Born in the Stewartry of Kirkcudbright, Scotland, he was a Scottish sailor who settled in the United States and joined the Continental Navy, precursor to the US Navy, as it was being formed circa 1775. In 1776 he had the honour of hoisting the first US ensign over a naval vessel. He was a captain who relished a fight and did much to frustrate the British during the Revolutionary War. When peace ensued he joined the Imperial Russian Navy. He died in Paris in 1792, having been honoured by the French government, and was buried there in a small cemetery which gradually c hanged in use to become a garden, and his grave was lost. In 1905 the US Ambassador to France, found the grave after a five year search, and his coffin returned to America aboard the USS Brooklyn escorted by other USS vessels. His remains are now contained within a magnificent bronze and marble sarcophagus at the Naval Academy Chapel in Annapolis. He has been described as Father of the United States Navy.

LERMONTOV, Mikhail Yuryevich (1814-1841) Russia’s Leading Romantic Poet


Proud of his Scottish ancestry, he was descended from George Learmont, a Scottish mercenary who entered the Russian service with considerable success in the 17th century.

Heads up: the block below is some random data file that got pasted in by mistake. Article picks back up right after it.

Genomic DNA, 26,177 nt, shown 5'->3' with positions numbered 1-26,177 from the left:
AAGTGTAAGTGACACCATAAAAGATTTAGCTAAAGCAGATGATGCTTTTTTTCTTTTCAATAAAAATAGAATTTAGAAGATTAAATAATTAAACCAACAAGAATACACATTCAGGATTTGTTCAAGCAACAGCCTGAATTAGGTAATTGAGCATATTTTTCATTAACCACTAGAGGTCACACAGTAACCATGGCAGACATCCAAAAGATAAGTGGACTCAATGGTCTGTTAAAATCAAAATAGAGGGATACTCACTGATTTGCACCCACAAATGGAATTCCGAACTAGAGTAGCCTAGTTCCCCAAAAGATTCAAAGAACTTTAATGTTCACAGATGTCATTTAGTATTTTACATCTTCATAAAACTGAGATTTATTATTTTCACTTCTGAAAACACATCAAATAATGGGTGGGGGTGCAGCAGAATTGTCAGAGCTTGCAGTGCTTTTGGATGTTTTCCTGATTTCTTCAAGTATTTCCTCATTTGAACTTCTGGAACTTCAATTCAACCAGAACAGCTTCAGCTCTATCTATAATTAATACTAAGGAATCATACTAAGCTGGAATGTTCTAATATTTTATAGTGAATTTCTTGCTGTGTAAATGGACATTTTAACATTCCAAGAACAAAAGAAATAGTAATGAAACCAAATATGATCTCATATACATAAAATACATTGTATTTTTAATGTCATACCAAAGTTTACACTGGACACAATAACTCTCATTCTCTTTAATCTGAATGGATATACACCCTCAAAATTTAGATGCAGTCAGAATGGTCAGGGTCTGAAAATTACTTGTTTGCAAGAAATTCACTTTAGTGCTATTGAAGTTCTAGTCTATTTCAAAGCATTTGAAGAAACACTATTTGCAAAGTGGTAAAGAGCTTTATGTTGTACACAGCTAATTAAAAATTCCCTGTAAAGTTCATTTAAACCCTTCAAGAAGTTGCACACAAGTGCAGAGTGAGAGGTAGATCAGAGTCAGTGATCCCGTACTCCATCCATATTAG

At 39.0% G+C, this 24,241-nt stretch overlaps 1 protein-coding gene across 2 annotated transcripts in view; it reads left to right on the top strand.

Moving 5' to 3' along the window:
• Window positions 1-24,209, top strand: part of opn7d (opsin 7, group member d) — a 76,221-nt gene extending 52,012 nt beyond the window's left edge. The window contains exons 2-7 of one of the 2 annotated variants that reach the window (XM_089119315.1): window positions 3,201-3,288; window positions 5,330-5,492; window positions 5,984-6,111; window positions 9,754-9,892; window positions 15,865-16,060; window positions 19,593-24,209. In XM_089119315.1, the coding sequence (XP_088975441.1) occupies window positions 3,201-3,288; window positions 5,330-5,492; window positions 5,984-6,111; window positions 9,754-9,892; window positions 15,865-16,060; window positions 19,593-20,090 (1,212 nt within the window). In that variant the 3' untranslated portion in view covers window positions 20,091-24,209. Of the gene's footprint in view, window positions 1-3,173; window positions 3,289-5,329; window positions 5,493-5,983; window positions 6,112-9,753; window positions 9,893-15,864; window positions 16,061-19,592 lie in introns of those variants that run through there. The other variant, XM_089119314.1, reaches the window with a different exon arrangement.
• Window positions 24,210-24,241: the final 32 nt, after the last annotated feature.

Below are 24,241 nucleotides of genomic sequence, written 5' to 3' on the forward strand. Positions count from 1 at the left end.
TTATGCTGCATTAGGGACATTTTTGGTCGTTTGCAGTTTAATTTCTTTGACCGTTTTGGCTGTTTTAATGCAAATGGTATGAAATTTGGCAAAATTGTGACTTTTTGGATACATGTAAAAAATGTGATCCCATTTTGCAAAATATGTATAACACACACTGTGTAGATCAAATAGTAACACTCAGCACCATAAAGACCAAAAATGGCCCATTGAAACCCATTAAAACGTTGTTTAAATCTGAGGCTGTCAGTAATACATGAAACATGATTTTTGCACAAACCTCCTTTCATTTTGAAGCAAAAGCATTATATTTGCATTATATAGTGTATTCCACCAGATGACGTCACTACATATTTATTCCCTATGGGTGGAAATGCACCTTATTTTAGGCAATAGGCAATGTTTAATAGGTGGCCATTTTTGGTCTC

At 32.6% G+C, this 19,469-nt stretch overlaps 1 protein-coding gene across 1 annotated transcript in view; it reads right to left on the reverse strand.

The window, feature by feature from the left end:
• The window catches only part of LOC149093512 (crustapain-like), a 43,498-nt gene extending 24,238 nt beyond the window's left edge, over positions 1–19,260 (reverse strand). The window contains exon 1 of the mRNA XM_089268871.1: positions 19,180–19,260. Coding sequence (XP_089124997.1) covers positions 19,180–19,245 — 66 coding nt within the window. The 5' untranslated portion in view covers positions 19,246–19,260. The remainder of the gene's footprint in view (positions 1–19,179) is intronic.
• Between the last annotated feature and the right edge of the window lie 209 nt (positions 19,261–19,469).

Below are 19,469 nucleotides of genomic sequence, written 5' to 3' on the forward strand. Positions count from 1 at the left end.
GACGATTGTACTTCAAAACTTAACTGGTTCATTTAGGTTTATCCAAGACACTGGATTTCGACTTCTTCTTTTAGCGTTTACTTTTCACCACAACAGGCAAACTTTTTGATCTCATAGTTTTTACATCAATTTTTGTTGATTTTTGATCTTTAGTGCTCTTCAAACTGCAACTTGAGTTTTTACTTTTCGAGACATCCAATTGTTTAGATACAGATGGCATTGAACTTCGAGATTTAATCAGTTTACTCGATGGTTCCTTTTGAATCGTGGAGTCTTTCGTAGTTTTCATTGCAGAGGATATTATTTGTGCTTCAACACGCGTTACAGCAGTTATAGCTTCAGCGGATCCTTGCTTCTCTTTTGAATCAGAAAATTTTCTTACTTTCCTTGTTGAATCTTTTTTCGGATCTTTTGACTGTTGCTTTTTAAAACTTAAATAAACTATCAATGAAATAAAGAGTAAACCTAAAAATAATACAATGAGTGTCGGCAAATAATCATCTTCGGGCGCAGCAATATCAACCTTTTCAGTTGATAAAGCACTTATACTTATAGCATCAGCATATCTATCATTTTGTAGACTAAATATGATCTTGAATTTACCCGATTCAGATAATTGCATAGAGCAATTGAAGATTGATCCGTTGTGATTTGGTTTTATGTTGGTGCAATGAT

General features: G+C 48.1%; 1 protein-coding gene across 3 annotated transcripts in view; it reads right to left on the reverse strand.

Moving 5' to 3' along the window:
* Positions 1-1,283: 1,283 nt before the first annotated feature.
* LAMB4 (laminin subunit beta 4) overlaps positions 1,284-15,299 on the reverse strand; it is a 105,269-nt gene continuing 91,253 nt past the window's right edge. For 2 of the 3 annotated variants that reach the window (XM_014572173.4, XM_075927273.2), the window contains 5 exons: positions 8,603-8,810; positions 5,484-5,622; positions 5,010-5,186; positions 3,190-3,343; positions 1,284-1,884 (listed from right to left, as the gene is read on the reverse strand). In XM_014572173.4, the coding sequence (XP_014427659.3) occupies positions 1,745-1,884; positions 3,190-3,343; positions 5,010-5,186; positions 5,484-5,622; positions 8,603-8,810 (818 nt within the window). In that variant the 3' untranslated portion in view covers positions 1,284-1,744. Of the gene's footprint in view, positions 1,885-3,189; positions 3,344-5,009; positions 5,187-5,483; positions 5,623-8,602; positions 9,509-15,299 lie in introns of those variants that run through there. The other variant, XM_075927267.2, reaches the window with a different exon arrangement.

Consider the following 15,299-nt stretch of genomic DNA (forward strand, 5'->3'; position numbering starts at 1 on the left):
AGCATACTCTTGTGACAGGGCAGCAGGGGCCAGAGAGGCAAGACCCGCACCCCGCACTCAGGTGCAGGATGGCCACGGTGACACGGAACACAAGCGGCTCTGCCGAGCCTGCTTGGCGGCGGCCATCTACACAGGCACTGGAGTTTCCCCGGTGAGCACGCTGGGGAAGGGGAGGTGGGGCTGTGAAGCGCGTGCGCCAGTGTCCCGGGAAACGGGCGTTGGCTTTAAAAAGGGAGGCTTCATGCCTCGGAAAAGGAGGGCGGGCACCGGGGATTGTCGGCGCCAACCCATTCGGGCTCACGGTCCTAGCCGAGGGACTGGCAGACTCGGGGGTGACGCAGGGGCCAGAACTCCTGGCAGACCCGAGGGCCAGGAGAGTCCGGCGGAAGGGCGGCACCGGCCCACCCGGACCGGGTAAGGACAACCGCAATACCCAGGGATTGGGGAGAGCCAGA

MACKENZIE, Thomas. (1740-1786) Admiral Imperial Russian Navy

Scottish admiral and founder of the vitally important Russian Black Sea naval base of Sevastapol in Ukraine.

MENELAWS, Adam (c1748-1831) Architect

Born in Scotland between 1748 and 1756, died in 1831 in Saint Petersburg, Russia. He was a Scottish architect and landscape designer who between 1784 and 1831 designed Russian Gothic Revival residences and their park-lands for senior members of the Russian establishment. He eventually became the first domestic architect of Nicholas I, in other words, the leading architect of the Russian Empire.

WYLIE, Sir James (1768-1854) Personal Physician to Three Tsars.

In the 18th century it was claimed with some justification that every pharmacy in Russia was run by a Scotsman. The most eminent of them must have been Wylie, born at Tulliallan, by Kincardine-on-Forth, Scotland and educated at Edinburgh and Aberdeen Universities. Apart from his royal duties he took part in over 50 battles and made major advances in Russian military medicine. He was so renowned in Russia that Leo Tolstoy included him in has major work War & Peace giving him the name Villier, the Russian spelling of his name.

Scottish Achievement, Influence & Heritage is a work in progress